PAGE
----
One of F1's darkest days saw exciting Briton Roger Williamson crash badly during the 1973 Dutch Grand Prix at Zandvoort and whilst his life was lost, the bravery of David Purley - who would have celebrated his 79th birthday today - will long be remembered.
Williamson crashed out at high speed, with heavy damage sustained as the car flipped upside down. Whilst he had suffered no injuries, he was unable to release himself from the flaming wreckage.
Purley heroically stopped his own car, crossed the live race track and, with emergency services nowhere to be seen, reached into the flames to try and roll the chassis back the right way up. He then takes a fire extinguisher off a watching marshal - who was not provided with sufficient personal protection - and tries to put the fire out but to no avail.
His body language changes quickly from a man on a mission to a man of despair, gesturing desperately for help - all whilst the race continues on around him.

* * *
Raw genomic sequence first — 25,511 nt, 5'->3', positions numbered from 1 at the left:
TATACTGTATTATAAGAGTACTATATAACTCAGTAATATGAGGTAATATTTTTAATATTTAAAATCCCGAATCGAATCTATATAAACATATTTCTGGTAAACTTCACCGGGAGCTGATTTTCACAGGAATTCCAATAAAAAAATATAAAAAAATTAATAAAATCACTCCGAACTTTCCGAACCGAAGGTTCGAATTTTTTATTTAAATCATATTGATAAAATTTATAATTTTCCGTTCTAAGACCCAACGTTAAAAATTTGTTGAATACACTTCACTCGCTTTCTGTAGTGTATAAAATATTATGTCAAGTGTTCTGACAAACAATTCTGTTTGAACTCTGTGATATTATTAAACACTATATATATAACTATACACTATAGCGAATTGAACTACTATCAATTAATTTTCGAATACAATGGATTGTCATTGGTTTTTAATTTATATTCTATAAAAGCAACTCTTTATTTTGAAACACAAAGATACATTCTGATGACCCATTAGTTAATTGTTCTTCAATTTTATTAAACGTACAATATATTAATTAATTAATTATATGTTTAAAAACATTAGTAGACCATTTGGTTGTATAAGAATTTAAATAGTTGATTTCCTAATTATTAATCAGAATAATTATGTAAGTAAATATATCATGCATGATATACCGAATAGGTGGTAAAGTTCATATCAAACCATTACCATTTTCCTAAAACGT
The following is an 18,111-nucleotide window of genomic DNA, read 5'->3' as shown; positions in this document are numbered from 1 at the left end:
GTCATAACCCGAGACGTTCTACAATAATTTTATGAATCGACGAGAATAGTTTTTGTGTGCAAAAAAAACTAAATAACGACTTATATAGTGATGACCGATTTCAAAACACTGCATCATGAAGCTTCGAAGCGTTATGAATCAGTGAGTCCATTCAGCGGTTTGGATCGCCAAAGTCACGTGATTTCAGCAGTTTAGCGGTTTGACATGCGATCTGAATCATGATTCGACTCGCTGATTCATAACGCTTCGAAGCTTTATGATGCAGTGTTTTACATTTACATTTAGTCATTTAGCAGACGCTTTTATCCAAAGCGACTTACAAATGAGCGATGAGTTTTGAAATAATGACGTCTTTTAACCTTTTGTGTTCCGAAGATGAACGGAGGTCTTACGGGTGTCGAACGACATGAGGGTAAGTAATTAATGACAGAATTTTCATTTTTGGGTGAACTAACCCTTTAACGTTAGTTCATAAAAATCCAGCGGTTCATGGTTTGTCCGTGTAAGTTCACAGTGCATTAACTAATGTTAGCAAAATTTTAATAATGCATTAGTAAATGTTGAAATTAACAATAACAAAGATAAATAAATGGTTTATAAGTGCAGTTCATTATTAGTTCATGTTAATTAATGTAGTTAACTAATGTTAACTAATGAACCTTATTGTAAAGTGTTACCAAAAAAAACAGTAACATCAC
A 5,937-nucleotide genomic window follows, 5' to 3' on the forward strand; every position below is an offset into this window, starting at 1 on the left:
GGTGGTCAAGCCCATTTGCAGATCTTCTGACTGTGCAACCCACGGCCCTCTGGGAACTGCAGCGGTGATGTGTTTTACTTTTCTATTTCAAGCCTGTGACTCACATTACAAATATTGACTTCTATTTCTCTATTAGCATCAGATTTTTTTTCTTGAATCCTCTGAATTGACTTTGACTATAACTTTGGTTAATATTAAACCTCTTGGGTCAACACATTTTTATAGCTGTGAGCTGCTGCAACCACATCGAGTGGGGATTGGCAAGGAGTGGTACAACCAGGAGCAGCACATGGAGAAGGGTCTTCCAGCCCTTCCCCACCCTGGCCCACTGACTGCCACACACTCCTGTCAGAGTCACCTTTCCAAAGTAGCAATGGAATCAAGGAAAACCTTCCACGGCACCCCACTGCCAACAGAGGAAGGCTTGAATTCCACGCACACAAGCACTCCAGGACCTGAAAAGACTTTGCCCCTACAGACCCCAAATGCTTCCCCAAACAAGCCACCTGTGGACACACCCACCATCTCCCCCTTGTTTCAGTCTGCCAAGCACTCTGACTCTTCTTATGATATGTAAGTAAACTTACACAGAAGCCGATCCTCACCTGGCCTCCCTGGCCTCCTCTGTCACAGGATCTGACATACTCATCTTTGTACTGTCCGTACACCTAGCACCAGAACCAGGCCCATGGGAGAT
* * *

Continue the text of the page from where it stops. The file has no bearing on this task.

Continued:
Purley cut a dejected figure as it became clear Williamson could not be saved - he died in what was only his second F1 race.
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Purley lashed out at one marshal who had escorted him away from the scene, perplexed at why he wasn't helped. But a day later, his perspective changed: "I was obviously coming out of a race car and full of adrenaline but after a night's sleep I can also imagine why others didn't approach the burning car.
"If the race had been stopped immediately, the emergency services could have got here much quicker. But the race officials sat a mile and a half away from the accident and only saw some smoke. They didn't know how serious it was. But that's something to be looked at."
Purley was awarded with the George Medal for Bravery for his heroic efforts but was himself involved in a serious accident four years later, recording an estimated 180g when impacting a wall at Silverstone - the most severe impact suffered in the sport.
After leaving F1, Purley became a stunt driver where a fatal accident in 1985 cost him his life. But his bravery in 1973 helped bring change to what had been an exceedingly dangerous sport up to that point.